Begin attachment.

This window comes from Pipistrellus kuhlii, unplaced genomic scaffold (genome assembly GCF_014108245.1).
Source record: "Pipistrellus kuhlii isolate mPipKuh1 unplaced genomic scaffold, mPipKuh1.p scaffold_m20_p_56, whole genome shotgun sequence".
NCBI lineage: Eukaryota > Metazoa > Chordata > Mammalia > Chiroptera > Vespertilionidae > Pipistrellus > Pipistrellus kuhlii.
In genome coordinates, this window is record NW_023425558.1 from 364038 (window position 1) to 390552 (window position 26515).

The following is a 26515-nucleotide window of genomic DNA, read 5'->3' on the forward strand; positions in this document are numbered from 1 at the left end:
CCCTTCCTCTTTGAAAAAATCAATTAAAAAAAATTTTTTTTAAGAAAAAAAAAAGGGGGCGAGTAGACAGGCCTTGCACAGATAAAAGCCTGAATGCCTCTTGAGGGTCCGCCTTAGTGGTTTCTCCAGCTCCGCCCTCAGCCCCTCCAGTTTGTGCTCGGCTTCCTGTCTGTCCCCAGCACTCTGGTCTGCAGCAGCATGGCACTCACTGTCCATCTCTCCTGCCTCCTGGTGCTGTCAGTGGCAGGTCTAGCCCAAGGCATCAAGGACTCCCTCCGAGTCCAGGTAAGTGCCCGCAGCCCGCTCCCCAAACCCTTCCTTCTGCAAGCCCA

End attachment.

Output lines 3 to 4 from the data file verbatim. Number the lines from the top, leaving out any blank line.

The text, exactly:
NCBI lineage: Eukaryota > Metazoa > Chordata > Mammalia > Chiroptera > Vespertilionidae > Pipistrellus > Pipistrellus kuhlii.
In genome coordinates, this window is record NW_023425558.1 from 364038 (window position 1) to 390552 (window position 26515).